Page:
Just don't forget the map

Thailand October 10, 2012 00:00

By Philipp Laage
Deutsche Presse

3,149 Viewed

Outdoor orienteering shows the strengths and weaknesses of sat-nav


Motorists the world over have got used to satellite-navigation devices telling them which way to go. But the orienteering gadgets have their own following among hikers and bikers who like a little help exploring the great outdoors.
Many of today’s sat-nav devices promise to deliver point-to-point instructions for outdoor enthusiasts. Still, users need to remember that any technology has its limits.
“There are big expectations,” says Peter Weirether of Garmin. “Most people know street navigation devices, where they just have to type in a goal to get a route. They know they can drive on any street.”
But there are additional challenges in nature.
“A hiker might like to take a small path on a mountain, one that a mountain biker could never get up,” he notes, pointing out that not every path is suited for every kind of outdoor activity. “The kind of results that come out depend a lot on the map material.”
Nature lovers today can rely on digital topographical maps, which list various paths, their attributes and discuss the best way to ascend them. Free versions of such maps are circulated via the OpenStreetMap project, which includes OpenCycleMap, as well as special maps for skiing and other outdoor activities.
These maps can be used with smartphones or outdoor sat-nav devices. There's an especially large variety for Android devices, including Osmand, Maverick, MapDroyd, Apemap and Locus. iPhone users can consider ForeverMap or OffMaps 2.
Not every app can generate a route or a map for offline use.
Still, a whole series of outdoor sat-nav devices helps plot routes, such as Garmin’s eTrax series or models like Dakota, Oregon and Montana. Magellan has an eXplorist series. Also consider the Lux 10 or the Ibex 30 from Falk or the Active 10 from Satmap.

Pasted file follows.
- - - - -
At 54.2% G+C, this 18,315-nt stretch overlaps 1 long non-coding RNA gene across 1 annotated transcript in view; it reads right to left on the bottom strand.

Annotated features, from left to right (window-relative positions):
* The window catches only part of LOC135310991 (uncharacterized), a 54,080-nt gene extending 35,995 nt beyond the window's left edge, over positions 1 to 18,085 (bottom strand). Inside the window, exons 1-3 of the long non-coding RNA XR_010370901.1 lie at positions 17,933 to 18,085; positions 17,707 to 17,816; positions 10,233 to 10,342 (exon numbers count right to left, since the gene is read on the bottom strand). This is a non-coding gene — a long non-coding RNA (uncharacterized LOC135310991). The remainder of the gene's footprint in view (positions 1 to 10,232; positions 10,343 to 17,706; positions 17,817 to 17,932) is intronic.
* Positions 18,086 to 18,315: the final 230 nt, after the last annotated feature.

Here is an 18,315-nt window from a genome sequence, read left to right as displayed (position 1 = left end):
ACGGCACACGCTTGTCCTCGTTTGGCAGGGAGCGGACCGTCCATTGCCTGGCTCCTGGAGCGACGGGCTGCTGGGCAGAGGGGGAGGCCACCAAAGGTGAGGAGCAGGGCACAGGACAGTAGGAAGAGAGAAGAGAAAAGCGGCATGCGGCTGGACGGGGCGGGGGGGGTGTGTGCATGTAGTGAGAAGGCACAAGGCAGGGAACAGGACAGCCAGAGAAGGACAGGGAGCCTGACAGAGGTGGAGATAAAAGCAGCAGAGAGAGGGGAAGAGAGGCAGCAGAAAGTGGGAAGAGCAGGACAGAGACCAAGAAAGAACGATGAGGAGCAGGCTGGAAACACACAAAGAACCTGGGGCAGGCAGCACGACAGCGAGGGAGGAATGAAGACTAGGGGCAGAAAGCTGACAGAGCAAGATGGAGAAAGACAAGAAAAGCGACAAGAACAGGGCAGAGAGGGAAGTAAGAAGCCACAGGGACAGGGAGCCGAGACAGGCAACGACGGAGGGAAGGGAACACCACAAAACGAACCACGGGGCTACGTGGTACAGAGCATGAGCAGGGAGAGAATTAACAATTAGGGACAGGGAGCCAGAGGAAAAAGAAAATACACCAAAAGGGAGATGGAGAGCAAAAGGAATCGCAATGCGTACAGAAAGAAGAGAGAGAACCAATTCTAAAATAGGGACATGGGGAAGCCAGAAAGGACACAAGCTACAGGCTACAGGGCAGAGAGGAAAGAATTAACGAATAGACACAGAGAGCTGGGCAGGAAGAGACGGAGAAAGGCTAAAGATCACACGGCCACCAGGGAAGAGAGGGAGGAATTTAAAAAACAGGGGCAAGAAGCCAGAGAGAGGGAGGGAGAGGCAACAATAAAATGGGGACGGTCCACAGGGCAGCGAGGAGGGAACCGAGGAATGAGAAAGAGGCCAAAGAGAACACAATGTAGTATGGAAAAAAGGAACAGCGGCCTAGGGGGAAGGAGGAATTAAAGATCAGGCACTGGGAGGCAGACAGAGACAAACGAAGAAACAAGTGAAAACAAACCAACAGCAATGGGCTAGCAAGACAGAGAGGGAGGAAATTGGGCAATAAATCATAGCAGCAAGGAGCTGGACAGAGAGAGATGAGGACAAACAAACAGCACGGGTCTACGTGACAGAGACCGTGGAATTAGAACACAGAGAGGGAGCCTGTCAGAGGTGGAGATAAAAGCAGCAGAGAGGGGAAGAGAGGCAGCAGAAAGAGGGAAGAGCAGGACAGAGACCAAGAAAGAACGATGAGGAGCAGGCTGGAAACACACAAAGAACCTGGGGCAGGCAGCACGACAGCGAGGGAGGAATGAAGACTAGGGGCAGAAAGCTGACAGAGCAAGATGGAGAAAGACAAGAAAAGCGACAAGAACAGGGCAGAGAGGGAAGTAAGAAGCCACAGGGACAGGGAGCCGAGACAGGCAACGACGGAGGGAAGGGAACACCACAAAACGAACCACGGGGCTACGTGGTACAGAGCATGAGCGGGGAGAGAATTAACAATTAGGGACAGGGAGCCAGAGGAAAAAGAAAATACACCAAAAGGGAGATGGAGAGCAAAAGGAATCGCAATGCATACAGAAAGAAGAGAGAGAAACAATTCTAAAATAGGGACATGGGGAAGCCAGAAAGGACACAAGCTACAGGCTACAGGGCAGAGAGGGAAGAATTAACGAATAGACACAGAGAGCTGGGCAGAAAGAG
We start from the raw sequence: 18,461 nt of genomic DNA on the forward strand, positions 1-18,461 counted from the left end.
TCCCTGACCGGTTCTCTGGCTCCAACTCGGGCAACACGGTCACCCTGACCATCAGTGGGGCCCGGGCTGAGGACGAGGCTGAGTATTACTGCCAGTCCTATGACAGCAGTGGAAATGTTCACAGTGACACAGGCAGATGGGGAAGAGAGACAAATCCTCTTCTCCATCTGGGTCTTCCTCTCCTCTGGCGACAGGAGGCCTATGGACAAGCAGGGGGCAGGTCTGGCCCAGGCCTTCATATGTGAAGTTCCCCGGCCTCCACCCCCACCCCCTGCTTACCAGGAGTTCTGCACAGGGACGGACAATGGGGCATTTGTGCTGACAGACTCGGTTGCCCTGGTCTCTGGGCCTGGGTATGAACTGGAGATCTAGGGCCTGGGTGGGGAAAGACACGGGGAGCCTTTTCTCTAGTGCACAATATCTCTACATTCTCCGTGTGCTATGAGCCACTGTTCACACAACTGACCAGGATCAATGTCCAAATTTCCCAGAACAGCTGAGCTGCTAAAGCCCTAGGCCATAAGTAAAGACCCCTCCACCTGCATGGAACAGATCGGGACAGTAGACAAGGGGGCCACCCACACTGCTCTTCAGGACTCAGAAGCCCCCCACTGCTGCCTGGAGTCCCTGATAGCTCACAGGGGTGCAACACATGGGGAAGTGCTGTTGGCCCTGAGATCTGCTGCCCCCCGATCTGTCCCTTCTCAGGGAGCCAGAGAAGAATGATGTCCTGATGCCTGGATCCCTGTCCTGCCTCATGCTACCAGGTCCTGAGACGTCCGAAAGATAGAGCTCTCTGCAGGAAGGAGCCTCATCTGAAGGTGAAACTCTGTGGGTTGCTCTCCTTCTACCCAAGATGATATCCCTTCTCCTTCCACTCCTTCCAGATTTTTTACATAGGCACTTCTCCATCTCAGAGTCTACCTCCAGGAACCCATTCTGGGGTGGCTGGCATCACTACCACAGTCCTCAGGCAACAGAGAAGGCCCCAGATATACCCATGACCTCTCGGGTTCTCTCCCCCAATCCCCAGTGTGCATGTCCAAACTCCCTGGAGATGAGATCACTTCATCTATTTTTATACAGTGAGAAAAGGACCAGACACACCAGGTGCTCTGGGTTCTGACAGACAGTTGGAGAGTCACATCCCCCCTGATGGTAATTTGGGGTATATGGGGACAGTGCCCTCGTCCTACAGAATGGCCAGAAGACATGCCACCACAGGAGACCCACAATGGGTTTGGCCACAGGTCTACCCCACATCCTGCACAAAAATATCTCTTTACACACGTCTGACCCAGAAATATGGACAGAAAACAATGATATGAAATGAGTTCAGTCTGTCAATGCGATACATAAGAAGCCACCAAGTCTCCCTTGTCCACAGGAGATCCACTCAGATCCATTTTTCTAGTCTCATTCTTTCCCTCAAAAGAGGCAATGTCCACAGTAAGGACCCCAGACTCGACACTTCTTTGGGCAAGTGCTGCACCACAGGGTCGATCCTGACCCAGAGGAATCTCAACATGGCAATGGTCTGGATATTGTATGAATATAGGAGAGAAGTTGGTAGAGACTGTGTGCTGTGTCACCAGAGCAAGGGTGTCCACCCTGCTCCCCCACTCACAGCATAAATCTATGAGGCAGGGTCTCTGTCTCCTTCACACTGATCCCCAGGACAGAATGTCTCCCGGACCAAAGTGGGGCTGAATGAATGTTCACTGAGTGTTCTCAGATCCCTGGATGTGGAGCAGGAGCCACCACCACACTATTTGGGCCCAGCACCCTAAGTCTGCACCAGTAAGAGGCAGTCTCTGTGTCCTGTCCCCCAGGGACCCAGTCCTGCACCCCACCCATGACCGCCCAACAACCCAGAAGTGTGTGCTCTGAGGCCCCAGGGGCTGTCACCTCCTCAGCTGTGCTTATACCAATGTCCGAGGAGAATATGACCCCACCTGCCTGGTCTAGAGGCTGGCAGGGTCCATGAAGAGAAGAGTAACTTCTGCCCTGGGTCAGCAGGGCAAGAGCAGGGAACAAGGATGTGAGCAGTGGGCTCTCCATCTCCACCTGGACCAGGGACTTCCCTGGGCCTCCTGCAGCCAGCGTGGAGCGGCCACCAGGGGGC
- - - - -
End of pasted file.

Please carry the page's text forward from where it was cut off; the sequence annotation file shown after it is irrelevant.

Erik Neumeyer of the German Hiking Association says the sat-nav devices enrich the outdoor experience.
“But some applications, like mapping a route, are still taking their baby steps,” he says. “The devices will map a route, but they don’t always give you nice paths or marked ones.”
People used to car systems might also take a moment to realise that a map of an outdoor area won’t include the same precise landmarks as a city map.
“This kind of information is generally lacking for hiking paths,” says Neumeyer. "Aside from a few high quality paths, it gets tough."
Thomas Fraitzheim, who teaches people how to use sat-nav devices, says, “The results remain unimpressive,” noting that despite what manufacturers say it can be hard to generate a new route. “The results are often variable.”
Bicyclists are usually best off, says Fraitzheim, since they benefit from the device’s knowledge of streets. Hikers who hope a sat-nav will direct them through a specific valley or along a specific river will often be disappointed.
“One thing they can’t do is find the prettiest route,” he says.
Instead, hikers should search for recommended routes on tourism or hiking websites or see what’s suggested on sat-nav community sites. “But that’s not what a lot of people want,” says Fraitzheim. “They want a gadget that includes everything so they can just get going.”
Neumeyer says sat-nav devices’ true value outdoors are best suited for pursuits such as geocaching, where people need exact map coordinates to find hidden items outdoors. They can also be useful for planning a hike.
He sees growth potential in the market. “The market should grow, but it won’t explode.” But he believes people will still be using paper maps in 20 years – especially since they don’t need batteries.